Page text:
COMMUNITY HEALTH: Buncombe County Department of Health and Human Services has a mobile medical unit dedicated to public health. It’s operated, from left, by public health nurses Maggie Bogle and Kerri Sanders; emergency management specialist Jessica Plowucha; public health nurse supervisor Sue Hanlon; and administrative assistant Sarah Smith. Photo courtesy of Hanlon

Part of being accessible to the widest swath of community residents is providing services at no cost or low cost, which both the county’s mobile unit and the Appalachian Mountain Health unit do. “No one ever has to pay out of pocket,” says Hanlon of the Public Health Mobile Team’s services. (The county can bill a health insurance provider if a patient has coverage.)

“They’re always so impressed,” says Hanlon of the mobile team’s patients. “‘Wow, this is for free? You all can do this?’”

Who they serve

The Public Health Mobile Team reaches a number of different populations. It works side by side with the Buncombe County Emergency Medical Services’ paramedics, visiting patients in the community room at Haywood Street Congregation, a nonprofit that serves unhoused people. It works in partnership with Poder Emma and UNETE N.C, nonprofits serving the local Latino community. And it can also attend specific events if the demographics meet the criteria for clientele it serves, such as LGBTQ+ individuals at Asheville’s annual Pride celebration. (Its calendar is here:

Other mobile health units bring specialized services to patients in more rural locales. For example, Four Seasons, a nonprofit providing hospice and palliative care in Hendersonville, debuted a mobile unit last summer that enables it to bring palliative care to patients in the westernmost counties of  the state.

The WNC Community Health Services Mobile Unit, which serves all of WNC, offers medical exams for adults and children, school physicals, sports physicals and immunizations. It also provides dental exams and cleanings for adults and children. (WNCCHS is a federally qualified health center, meaning it provides services to patients regardless of their ability to pay.)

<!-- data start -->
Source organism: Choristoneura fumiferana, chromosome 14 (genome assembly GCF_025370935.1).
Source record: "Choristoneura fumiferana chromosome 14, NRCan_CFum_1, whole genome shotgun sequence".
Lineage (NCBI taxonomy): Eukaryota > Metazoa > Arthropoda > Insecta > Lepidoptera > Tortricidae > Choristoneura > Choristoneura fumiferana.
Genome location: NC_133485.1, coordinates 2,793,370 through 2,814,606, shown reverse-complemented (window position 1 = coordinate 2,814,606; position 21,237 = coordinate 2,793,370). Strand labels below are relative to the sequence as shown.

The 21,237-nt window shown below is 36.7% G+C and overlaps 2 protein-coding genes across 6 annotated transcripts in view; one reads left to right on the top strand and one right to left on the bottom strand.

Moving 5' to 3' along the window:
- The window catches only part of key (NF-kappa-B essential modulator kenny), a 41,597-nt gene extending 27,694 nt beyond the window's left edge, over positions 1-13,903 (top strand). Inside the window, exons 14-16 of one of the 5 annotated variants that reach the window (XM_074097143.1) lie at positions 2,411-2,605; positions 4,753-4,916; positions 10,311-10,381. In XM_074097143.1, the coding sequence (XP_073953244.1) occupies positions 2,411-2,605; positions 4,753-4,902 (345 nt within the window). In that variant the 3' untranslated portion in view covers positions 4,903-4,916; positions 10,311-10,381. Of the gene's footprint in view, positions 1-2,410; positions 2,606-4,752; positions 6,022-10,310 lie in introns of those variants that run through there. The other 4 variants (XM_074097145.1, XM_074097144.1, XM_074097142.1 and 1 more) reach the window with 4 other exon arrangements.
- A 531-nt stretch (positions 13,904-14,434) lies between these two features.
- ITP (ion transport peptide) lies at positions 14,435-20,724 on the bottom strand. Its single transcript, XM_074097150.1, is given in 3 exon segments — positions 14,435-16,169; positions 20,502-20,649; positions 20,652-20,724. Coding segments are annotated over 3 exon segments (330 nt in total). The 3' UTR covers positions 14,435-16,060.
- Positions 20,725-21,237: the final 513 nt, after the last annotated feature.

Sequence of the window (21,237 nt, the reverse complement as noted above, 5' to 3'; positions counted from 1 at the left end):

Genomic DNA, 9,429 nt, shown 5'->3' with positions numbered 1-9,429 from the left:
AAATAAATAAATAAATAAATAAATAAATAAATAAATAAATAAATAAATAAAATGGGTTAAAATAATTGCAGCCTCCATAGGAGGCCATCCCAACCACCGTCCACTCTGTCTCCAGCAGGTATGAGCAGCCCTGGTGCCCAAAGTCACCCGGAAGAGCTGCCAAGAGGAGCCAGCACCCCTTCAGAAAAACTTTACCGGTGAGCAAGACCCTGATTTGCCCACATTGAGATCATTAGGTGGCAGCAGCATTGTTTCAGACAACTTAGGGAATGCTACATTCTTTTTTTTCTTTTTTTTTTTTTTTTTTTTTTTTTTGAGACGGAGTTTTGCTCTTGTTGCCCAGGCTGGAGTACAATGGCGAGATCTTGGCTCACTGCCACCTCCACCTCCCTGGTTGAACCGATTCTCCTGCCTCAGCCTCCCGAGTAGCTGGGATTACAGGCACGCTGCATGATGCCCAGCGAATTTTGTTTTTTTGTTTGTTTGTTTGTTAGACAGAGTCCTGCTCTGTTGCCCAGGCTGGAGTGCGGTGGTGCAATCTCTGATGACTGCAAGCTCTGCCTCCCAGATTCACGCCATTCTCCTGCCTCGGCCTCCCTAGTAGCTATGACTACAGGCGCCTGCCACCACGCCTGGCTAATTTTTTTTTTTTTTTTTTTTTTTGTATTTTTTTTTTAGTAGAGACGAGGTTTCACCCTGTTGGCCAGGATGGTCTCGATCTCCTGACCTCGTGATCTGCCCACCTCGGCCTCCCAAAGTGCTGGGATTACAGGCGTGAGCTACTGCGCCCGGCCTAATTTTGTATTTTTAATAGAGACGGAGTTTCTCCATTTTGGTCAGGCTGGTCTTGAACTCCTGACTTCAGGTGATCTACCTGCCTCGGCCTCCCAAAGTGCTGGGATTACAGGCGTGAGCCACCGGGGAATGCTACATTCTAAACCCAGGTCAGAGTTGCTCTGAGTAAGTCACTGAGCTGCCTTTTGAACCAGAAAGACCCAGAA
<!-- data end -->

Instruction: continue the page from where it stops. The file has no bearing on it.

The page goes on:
Mobile units offer different services and serve different regions or locations, but often there is overlap and even coordination. Appalachian Mountain Health and the Public Health Mobile Team interact with the Buncombe County community paramedics frequently, as they work with some of the same patients.

“If someone decided today was the day that they wanted to receive medication for opioid use disorder, we could make that connection right then and there with the community paramedics,” adds Buncombe County Public Health Director Dr. Ellis Matheson.

Preventive care supports community

The Public Health Mobile Team’s focus is on preventive care — preventing the spread of diseases specifically, explains Matheson.

The unit mainly offers immunizations and testing for sexually transmitted infections, including COVID-19, hepatitis A and B, influenza, shingles, tetanus/TDAP and monkeypox, says Hanlon. It can also provide rapid testing for HIV and Hep C and will link people to appropriate care for those viruses. Though its patients are mostly adults, it can provide pediatric vaccinations for COVID-19 and influenza.

Harm reduction, which is a public health strategy to decrease the negative impacts associated with substance use, is a focus for the Public Health Mobile Team. It provides Narcan, the overdose reversal medication, and test strips for fentanyl and xylazine (also known as “tranq”), all for free.

Matheson notes that when preventive care is not being addressed well — for example, when a virus spreads or a substance causes overdoses — a community becomes more invested in public health as a whole. The rest of the time, when prevention is working, its impact is less seen.

“Public health really is invisible,” she says. “But it’s also important for people to know why what we do is so important.”


Both mobile units that spoke with Xpress say the most important thing they do is develop trust. And they do that in part by simply being there, again and again. Someone might not visit a van parked on the street the first time they walk by, Hanlon explains. “But we slowly are building trust, because we show up,” she says. “And we show up with kindness and care.”